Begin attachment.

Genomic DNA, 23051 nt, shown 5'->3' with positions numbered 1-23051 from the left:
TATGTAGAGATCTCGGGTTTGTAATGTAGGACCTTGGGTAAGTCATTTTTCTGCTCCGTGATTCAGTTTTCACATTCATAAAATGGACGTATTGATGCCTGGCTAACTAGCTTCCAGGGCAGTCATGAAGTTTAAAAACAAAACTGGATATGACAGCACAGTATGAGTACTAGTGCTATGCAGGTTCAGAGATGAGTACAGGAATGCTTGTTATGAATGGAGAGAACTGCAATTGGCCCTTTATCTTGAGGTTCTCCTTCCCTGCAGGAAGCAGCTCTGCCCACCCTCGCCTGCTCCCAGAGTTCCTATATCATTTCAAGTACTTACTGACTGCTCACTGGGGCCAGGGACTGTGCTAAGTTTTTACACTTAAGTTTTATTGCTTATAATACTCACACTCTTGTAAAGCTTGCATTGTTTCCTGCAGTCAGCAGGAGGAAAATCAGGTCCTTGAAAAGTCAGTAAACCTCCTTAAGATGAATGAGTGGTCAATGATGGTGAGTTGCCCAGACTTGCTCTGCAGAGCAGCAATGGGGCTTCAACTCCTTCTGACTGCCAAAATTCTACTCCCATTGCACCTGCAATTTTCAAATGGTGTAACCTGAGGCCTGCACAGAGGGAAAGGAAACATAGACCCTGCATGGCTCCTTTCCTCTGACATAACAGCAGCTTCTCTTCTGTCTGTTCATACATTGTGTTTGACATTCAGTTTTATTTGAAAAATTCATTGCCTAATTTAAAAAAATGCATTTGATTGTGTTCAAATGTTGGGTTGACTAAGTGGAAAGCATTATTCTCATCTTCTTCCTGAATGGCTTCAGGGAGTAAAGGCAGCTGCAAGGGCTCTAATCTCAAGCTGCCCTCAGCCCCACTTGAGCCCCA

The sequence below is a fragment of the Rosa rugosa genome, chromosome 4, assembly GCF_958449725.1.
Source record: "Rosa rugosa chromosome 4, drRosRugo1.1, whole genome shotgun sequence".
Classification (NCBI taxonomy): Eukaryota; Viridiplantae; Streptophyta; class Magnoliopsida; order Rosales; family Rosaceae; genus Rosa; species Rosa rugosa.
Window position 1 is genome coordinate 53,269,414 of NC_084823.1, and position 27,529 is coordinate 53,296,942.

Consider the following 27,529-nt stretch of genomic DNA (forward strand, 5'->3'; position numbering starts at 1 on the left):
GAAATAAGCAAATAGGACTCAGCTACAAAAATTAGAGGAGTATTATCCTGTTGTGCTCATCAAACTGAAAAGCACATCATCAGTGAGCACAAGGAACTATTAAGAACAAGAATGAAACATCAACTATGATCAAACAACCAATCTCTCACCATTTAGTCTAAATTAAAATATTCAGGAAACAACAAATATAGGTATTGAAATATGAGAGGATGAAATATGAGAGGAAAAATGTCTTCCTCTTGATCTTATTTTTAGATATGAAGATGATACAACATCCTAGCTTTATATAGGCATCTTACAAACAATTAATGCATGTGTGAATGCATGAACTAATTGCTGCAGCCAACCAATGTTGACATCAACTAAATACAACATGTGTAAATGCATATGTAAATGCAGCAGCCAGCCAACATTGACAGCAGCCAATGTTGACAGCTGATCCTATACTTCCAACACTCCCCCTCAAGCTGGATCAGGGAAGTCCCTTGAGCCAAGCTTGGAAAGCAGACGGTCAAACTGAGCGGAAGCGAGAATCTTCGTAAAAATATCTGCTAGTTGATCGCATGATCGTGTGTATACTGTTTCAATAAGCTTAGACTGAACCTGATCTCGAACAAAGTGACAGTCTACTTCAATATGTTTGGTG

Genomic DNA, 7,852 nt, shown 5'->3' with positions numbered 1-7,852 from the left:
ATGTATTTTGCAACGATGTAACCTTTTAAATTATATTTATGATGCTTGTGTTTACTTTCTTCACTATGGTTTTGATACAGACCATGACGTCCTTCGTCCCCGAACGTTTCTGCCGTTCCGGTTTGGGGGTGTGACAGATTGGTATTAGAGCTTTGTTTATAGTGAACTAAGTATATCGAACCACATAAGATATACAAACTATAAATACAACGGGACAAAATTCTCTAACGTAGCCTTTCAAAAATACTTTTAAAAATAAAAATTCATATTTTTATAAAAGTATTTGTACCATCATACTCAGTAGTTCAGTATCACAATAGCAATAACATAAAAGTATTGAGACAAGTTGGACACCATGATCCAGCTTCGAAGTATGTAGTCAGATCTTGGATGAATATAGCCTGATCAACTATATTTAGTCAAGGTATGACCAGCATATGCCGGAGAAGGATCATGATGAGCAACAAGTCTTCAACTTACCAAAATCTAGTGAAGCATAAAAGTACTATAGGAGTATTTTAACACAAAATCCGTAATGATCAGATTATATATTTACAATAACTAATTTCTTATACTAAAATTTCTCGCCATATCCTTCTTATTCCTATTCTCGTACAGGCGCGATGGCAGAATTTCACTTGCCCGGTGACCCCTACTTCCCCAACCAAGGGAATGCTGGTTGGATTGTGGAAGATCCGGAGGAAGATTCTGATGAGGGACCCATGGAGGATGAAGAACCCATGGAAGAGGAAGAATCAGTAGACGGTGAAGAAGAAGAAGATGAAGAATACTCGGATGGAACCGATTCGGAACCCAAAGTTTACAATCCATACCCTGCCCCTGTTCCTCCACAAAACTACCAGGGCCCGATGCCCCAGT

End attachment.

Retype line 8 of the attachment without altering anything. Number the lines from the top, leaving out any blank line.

GAAATAAGCAAATAGGACTCAGCTACAAAAATTAGAGGAGTATTATCCTGTTGTGCTCATCAAACTGAAAAGCACATCATCAGTGAGCACAAGGAACTATTAAGAACAAGAATGAAACATCAACTATGATCAAACAACCAATCTCTCACCATTTAGTCTAAATTAAAATATTCAGGAAACAACAAATATAGGTATTGAAATATGAGAGGATGAAATATGAGAGGAAAAATGTCTTCCTCTTGATCTTATTTTTAGATATGAAGATGATACAACATCCTAGCTTTATATAGGCATCTTACAAACAATTAATGCATGTGTGAATGCATGAACTAATTGCTGCAGCCAACCAATGTTGACATCAACTAAATACAACATGTGTAAATGCATATGTAAATGCAGCAGCCAGCCAACATTGACAGCAGCCAATGTTGACAGCTGATCCTATACTTCCAACACTCCCCCTCAAGCTGGATCAGGGAAGTCCCTTGAGCCAAGCTTGGAAAGCAGACGGTCAAACTGAGCGGAAGCGAGAATCTTCGTAAAAATATCTGCTAGTTGATCGCATGATCGTGTGTATACTGTTTCAATAAGCTTAGACTGAACCTGATCTCGAACAAAGTGACAGTCTACTTCAATATGTTTGGTG